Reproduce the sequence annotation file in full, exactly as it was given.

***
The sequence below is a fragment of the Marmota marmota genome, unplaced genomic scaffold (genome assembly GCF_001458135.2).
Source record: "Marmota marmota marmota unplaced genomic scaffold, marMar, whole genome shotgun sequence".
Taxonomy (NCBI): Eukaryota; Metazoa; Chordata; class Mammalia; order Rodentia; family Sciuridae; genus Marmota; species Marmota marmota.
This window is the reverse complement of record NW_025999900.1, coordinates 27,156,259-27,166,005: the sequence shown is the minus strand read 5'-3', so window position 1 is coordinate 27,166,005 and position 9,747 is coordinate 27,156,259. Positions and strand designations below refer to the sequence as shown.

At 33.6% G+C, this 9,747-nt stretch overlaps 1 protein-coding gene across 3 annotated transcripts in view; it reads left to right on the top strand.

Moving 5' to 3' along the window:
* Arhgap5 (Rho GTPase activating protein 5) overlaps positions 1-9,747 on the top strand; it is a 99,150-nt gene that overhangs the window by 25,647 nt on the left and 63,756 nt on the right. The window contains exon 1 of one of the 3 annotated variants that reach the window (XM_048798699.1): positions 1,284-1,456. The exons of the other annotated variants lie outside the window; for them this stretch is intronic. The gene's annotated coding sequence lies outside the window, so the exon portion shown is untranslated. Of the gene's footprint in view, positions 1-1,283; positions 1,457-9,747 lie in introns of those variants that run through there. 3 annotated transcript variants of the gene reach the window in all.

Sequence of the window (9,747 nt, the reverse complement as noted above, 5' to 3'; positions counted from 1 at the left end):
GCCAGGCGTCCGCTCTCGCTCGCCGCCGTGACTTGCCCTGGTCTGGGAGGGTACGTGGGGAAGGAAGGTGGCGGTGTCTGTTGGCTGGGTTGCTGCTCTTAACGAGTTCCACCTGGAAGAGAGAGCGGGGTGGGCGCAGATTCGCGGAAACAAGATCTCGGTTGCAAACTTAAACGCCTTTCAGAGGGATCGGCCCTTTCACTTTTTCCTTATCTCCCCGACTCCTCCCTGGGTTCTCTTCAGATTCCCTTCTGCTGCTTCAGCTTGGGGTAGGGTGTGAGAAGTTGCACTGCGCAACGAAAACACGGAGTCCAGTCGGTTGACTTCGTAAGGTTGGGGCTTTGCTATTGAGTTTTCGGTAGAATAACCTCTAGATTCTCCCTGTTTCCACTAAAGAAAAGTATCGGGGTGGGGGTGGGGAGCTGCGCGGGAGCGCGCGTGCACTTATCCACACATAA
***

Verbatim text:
The sequence below is a fragment of the Marmota marmota genome, unplaced genomic scaffold (genome assembly GCF_001458135.2).
Source record: "Marmota marmota marmota unplaced genomic scaffold, marMar, whole genome shotgun sequence".
Taxonomy (NCBI): Eukaryota; Metazoa; Chordata; class Mammalia; order Rodentia; family Sciuridae; genus Marmota; species Marmota marmota.
This window is the reverse complement of record NW_025999900.1, coordinates 27,156,259-27,166,005: the sequence shown is the minus strand read 5'-3', so window position 1 is coordinate 27,166,005 and position 9,747 is coordinate 27,156,259. Positions and strand designations below refer to the sequence as shown.

At 33.6% G+C, this 9,747-nt stretch overlaps 1 protein-coding gene across 3 annotated transcripts in view; it reads left to right on the top strand.

Moving 5' to 3' along the window:
* Arhgap5 (Rho GTPase activating protein 5) overlaps positions 1-9,747 on the top strand; it is a 99,150-nt gene that overhangs the window by 25,647 nt on the left and 63,756 nt on the right. The window contains exon 1 of one of the 3 annotated variants that reach the window (XM_048798699.1): positions 1,284-1,456. The exons of the other annotated variants lie outside the window; for them this stretch is intronic. The gene's annotated coding sequence lies outside the window, so the exon portion shown is untranslated. Of the gene's footprint in view, positions 1-1,283; positions 1,457-9,747 lie in introns of those variants that run through there. 3 annotated transcript variants of the gene reach the window in all.

Sequence of the window (9,747 nt, the reverse complement as noted above, 5' to 3'; positions counted from 1 at the left end):
GCCAGGCGTCCGCTCTCGCTCGCCGCCGTGACTTGCCCTGGTCTGGGAGGGTACGTGGGGAAGGAAGGTGGCGGTGTCTGTTGGCTGGGTTGCTGCTCTTAACGAGTTCCACCTGGAAGAGAGAGCGGGGTGGGCGCAGATTCGCGGAAACAAGATCTCGGTTGCAAACTTAAACGCCTTTCAGAGGGATCGGCCCTTTCACTTTTTCCTTATCTCCCCGACTCCTCCCTGGGTTCTCTTCAGATTCCCTTCTGCTGCTTCAGCTTGGGGTAGGGTGTGAGAAGTTGCACTGCGCAACGAAAACACGGAGTCCAGTCGGTTGACTTCGTAAGGTTGGGGCTTTGCTATTGAGTTTTCGGTAGAATAACCTCTAGATTCTCCCTGTTTCCACTAAAGAAAAGTATCGGGGTGGGGGTGGGGAGCTGCGCGGGAGCGCGCGTGCACTTATCCACACATAA